9 The combination of ei + mkT0 ki = 0 and Im T0 > 0 imply that ei + mkT0 ki = 0.

10 From the analysis of Section 3.2, we also see that it is the vanishing of V that is required for preservation of the corresponding N = 1 supersymmetry.

generates only these. Nevertheless, one can also consider the addition of D terms to the story. We digress for a moment to consider this case and argue that generically all supersymmetry is broken. This situation has recently been discussed by [40] in the context of IIB constructions and is included here only for completeness.

In general, FI-terms are characterized by the 2(N — 1) 3-vectors Ej and Yj of (3.4) which transform under SU(2)r . With our choice of basis, non-vanishing D -terms correspond to Ej and/or Yj having nonzero third components.11 Let us now suppose, for a moment, that a super-symmetric vacuum exists. Using an SU(2)R rotation, we can change the original supercharges Q1 and Q2 into another set of supercharges Q\ and Q'2 such that the Q\ annihilate the vacuum. Generalizing (3.8) along with (3.11), the transformation matrix M is now given by

j=—<m j+mz —¡^o- ^

where ¡k and ¡DD are real and generically nonzero. Since we assume that Q1 annihilates the vacuum, the vector (0) should be annihilated by (M(j))JK for all j. To that end, we want

¡k + ¡DTik = 0 and ek + ml%ik = 0 for all k. (3.16)

The first condition cannot be satisfied, though, unless ¡k = ¡D = 0 for all k since Im tlk is positive definite. Therefore, in N = 2 supersymmetric language, a necessary condition to have a supersymmetric vacuum is that the 2 (N — 1) vectors Ej and Mj lie on a common plane. For SU(2) gauge theory, this is always possible since there are only two vectors, but for higher gauge groups, generic FI terms necessarily break all of the supersymmetry.

4. Critical points, stability, and non-supersymmetric vacua

It should now be clear that the theory obtained by adding a superpotential (2.3) constructed from exact Kahler normal coordinates is significantly different from that obtained by truncating the series (2.4). This also suggests that the vacuum structure away from a0 may be fundamentally different as well.

This opens up a new problem, though, namely to understand the full vacuum structure of theories of the form (2.1) in the presence of superpotentials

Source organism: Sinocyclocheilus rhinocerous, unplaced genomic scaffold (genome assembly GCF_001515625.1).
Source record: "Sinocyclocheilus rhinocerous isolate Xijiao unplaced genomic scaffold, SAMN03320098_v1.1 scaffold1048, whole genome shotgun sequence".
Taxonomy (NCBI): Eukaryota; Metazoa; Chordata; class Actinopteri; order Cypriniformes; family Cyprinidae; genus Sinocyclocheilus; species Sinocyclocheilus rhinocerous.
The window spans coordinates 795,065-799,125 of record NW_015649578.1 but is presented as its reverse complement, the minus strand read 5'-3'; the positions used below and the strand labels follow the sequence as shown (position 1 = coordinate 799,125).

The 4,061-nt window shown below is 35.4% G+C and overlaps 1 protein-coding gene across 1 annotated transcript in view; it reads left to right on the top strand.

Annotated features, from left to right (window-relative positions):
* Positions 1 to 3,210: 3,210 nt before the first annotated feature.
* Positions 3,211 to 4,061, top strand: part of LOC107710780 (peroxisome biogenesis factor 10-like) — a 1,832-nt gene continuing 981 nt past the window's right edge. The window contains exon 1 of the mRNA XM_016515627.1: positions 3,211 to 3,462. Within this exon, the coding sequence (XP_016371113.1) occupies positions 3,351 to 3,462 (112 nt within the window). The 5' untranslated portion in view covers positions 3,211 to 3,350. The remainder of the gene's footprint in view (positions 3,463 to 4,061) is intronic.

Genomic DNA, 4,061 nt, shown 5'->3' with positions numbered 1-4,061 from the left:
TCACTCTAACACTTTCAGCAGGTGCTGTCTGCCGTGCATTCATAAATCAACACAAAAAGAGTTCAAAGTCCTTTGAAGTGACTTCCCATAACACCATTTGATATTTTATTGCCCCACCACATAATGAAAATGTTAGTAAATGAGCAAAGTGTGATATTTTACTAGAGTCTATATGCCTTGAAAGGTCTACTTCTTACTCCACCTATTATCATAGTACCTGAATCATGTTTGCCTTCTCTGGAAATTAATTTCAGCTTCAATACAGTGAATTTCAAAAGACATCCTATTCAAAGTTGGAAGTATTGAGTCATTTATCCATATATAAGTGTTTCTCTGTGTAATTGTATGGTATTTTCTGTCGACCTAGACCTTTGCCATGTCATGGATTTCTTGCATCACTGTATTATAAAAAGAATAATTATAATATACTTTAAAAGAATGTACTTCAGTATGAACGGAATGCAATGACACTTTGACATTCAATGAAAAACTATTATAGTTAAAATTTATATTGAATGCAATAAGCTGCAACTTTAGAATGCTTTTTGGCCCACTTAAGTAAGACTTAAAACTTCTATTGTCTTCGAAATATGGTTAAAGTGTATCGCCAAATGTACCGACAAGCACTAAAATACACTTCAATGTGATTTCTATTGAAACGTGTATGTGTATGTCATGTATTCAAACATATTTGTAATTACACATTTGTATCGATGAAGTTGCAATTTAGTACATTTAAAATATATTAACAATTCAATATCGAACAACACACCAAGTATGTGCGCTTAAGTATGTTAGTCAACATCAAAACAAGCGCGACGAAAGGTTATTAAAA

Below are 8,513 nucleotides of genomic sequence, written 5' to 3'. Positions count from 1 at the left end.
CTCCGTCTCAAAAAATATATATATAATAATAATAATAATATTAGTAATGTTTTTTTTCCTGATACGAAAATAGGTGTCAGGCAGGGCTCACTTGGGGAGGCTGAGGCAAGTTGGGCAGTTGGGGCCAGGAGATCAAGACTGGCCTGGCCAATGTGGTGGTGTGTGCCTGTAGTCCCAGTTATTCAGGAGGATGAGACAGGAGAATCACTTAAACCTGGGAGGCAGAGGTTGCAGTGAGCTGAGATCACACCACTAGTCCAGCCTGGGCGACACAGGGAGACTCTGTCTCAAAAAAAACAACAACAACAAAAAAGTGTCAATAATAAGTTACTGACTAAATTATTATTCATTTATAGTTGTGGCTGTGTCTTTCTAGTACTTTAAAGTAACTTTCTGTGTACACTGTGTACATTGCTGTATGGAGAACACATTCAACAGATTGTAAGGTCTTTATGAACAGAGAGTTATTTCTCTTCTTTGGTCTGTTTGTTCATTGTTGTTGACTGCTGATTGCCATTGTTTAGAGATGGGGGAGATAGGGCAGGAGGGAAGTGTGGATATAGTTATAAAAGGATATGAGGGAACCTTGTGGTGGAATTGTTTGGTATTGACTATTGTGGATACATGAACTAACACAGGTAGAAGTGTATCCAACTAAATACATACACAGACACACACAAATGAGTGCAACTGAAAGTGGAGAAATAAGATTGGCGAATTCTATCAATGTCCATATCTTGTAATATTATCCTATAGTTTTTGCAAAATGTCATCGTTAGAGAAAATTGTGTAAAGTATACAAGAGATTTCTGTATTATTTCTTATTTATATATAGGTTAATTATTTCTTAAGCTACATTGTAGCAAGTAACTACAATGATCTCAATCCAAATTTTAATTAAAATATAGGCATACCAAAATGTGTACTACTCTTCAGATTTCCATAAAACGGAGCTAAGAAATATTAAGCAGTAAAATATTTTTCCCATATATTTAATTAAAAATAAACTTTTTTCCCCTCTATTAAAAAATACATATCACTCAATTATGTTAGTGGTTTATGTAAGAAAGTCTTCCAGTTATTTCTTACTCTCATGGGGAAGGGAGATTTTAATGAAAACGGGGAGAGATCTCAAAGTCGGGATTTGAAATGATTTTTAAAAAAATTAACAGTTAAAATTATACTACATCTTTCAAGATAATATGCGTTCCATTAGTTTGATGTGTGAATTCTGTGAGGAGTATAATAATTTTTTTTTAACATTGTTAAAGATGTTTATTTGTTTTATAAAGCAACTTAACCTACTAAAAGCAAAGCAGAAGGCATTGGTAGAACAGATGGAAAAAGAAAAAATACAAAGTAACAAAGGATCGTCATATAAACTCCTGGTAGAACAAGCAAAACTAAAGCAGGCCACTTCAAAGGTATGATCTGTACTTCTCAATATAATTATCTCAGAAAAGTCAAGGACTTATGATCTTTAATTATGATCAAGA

W = e'a1 + mlaD', (4.1)

for generic choices of e' and mj. In this section, we will take some initial steps along these lines. More specifically, we classify non-supersymmetric critical points, study the conditions for stabilizing them, and demonstrate that, in the simple example of a rank two gauge group, one can engineer stable vacua which break the full N = 2 supersymmetry in part of the perturbative regime by choosing the e' and mj appropriately.

4.1. Stability conditions and supersymmetric vacua

The principal object that controls the vacuum structure is the scalar potential constructed from (4.1). To start, let us write it in a covariant manner with respect to the Kahler metric gj of the

In general, we will have nonzero D-terms for all choices of basis if E' and Yj are not all coplanar.

Coulomb branch

V = (V1W)gij(VjW). (4.2)

Critical points of this potential satisfy

VkV = (V1W)gij(Vk VjW) = 0, (4.3)

while stability is determined by studying the second partials

V-VkV = (V- VjW)glj(Vk VjW) + (V1W)gij Rm j--k(VmW),

V-VkV = (V1W)glj (V-Vk VjW). (4.4)

From this, we see that the easiest way to find critical points is to impose either ViW = 0 or VkVjW = 0. For the former, it immediately follows from (4.4) that the resulting critical points are stable. For the latter, the same is also true at generic points provided V-VkVj W also vanishes because the Rm j-k term of (4.4) is positive (semi-)definite.

These two types of vacua are in fact nothing other than the supersymmetric ones we have studied thus far. To see this, we simply evaluate VjW and VjVkW in special coordinates, for which gii = Im Tij. Because the only nonvanishing Christoffel connections are

j = -gkidjg'- (4.5)

and their conjugates, this is particularly simple and results in

ViW = ei + Tijmj,

Vi VjW = -1 Fijn (Im T)nk (ek + Tksms). (4.6)

The supersymmetric vacuum that preserves Q is simply the ViW = 0 case while the supersym-metric vacuum that preserves Q corresponds to ViVjW = 0. Note that there is no issue with stability of the latter because Vk Vi VjW = 0 when (e + T m)j = 0.12

4.2. Non-supersymmetric vacua

While it is comforting to see the supersymmetric vacua and their stability emerging naturally from this framework, it is at the same time disappointing that the simplest ways to realize critical points of the potential fail to yield anything new.

In principle, the mechanism by which new critical points of the potential can be found is quite simple. We need a mixture of sorts of the supersymmetric and hidden supersymmetric cases where g'jVjW and VkVj W are both nonzero but, in a suitable basis, have complementary components vanishing so that the contraction in (4.3) is zero. Unfortunately, there is no apparent reduction in complexity of (4.4) in this case so it is difficult to spell out simple conditions for a vacuum constructed in such a manner to be stable.

12 Even though this second order analysis only guarantees stability when the positive semi-definite term involving Rm j-k does not have any flat directions, we know from the fact that the (e + Tm)j = 0 vacua preserve an N = 1 supersymmetry that the higher order analysis required when this condition fails must lead to stability.